Why do the current crop of RPG rulebook writers insist on hiding the essential information needed to get up to speed as quickly as possible behind pages and pages of waffle?
Used to be the character build process was the first thing in the rulebook and was laid out quickly and in a straightforward manner. But now you have to wade through almost the entire blasted book to find out the most important stuff - i.e. how to build a character for use in the game.
Not that I'm against having a rich character-build process or game world you understand, but it is much easier to understand the bits the author is trying to convey at the start by reference to an actual, you know, character. Writers: don't describe the blasted skill test mechanics to me until you've described how I build the skills.
Case in point: I want to run some players through Planet Mercenary RPG this Saturday and since no-one has any idea of what that entails I need to get up to speed quickly. I flip to the character build section (a good 1/3 of the way into the book) and my immediate question was "How many skill build points do I have?" It took me about 15 minutes to locate the section in which that info was yielded up. Shortly after, I was looking at the Starship build process (part of the initial group character build process). How many resource points do the players get? Another 15 minute search for something that should have been front and center, not buried in a small paragraph at the end. Seriously, are the editors autistic or something?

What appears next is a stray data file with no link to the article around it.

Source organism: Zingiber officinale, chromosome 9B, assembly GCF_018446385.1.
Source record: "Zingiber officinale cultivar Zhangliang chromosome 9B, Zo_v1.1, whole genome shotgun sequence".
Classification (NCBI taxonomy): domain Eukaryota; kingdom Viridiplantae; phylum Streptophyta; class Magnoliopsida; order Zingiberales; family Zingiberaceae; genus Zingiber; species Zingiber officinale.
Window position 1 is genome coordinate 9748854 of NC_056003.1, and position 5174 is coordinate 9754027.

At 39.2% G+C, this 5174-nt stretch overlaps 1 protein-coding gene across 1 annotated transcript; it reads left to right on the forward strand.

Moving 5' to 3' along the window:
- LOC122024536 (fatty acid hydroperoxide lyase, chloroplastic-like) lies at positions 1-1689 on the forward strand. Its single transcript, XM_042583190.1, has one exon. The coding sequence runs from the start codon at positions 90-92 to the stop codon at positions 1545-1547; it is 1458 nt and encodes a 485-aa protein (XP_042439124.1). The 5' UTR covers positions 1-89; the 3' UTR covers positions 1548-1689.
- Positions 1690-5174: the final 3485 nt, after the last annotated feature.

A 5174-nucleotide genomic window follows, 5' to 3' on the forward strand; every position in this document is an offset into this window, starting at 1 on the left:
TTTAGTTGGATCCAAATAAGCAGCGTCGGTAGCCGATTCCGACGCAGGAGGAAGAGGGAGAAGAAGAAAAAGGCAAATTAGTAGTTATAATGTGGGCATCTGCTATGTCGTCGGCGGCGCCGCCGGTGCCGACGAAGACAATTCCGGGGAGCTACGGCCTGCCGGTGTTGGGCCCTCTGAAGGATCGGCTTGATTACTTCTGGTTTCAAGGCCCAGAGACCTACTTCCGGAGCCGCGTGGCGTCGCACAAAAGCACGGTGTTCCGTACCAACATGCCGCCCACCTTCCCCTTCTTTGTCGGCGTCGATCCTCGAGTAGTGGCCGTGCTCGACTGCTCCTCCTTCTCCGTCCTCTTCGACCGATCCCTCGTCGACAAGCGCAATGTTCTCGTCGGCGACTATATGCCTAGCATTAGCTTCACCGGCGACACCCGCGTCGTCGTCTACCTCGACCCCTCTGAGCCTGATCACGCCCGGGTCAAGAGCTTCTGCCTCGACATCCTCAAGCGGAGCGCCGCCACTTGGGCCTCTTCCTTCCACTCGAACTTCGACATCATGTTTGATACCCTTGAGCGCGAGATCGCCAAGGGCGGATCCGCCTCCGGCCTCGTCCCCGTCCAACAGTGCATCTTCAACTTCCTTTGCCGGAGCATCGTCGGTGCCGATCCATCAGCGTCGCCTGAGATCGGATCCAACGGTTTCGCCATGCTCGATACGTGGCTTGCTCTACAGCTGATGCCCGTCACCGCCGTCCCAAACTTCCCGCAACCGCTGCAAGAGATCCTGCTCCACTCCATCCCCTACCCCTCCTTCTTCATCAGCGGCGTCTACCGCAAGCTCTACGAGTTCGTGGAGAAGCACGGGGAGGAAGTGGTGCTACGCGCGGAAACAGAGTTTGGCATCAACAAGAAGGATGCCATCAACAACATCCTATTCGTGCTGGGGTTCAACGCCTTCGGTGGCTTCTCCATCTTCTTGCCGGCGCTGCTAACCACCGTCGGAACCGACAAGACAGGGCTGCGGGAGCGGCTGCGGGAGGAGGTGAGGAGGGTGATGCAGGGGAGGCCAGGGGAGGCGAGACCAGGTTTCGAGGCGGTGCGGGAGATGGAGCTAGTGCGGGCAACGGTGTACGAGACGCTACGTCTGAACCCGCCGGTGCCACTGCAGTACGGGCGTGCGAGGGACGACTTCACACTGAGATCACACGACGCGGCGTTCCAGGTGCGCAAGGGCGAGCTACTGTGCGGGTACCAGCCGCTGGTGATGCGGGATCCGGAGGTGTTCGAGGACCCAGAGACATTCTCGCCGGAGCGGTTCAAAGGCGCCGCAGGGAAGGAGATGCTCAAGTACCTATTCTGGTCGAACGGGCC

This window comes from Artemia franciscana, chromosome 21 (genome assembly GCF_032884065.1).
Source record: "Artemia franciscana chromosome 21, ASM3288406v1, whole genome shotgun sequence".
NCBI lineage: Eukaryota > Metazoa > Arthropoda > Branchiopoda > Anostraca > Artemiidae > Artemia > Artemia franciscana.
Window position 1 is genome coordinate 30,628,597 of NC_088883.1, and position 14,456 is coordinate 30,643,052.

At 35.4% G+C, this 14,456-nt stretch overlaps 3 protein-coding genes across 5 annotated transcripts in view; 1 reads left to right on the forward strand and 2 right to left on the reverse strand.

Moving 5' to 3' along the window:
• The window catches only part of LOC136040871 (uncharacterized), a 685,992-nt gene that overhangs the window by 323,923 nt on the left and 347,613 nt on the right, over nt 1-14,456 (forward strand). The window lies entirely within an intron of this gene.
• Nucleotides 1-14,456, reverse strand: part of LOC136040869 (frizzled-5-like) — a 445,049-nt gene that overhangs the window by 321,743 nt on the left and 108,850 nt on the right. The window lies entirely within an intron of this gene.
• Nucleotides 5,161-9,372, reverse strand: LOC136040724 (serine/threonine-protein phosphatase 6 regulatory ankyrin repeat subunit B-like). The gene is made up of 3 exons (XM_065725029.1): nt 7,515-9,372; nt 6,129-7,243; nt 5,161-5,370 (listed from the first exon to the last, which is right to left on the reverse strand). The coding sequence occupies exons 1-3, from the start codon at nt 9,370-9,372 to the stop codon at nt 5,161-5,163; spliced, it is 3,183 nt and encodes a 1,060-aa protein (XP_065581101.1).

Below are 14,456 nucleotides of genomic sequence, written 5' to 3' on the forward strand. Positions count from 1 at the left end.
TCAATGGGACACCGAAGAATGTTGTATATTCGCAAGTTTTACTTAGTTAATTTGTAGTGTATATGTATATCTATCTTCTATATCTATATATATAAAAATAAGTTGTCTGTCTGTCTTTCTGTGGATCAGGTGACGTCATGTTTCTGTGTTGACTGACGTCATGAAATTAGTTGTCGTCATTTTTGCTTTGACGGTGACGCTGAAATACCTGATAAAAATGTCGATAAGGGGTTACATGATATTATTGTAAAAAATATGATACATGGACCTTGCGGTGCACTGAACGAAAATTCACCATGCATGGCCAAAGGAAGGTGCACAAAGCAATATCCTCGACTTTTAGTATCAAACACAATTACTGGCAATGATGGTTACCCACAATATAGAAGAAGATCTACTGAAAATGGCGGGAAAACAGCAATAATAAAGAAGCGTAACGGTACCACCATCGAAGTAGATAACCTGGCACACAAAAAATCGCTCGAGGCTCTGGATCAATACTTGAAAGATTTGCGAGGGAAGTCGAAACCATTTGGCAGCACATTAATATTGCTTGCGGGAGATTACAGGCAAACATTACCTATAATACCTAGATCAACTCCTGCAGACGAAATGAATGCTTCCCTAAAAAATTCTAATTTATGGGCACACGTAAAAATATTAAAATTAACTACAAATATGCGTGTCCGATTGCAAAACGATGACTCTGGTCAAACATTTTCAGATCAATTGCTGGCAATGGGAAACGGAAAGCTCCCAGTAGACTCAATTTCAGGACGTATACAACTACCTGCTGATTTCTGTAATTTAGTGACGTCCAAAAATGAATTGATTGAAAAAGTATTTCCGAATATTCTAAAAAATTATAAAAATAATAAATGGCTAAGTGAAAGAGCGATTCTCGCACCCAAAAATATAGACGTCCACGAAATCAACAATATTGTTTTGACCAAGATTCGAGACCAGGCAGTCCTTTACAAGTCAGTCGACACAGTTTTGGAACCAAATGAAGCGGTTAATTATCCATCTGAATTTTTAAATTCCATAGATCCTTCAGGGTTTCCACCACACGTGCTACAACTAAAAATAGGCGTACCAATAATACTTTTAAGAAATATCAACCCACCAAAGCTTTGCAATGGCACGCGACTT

This isn't a problem restricted to Planet Mercenary RPG either. D&D 5e pulls the same nonsense. Dresden Files RPG did it in spades, requiring reading almost the entire rulebook to get a character built.
Savage Worlds on the other hand presents all the relevant info concisely and up front. GURPS also does the job right, if somewhat less concisely. So it isn't impossible or hard to do. Call of Cthulhu has a two-page spread that explains the whole process diagramatically. It really doesn't get any easier than that.
So game designers and editors: If you want people to play your games, why make it hard to glean how to do so from the rulebooks? If you are going to make people go hunting in YouTube for instructions on how to play, why bother writing a rulebook at all?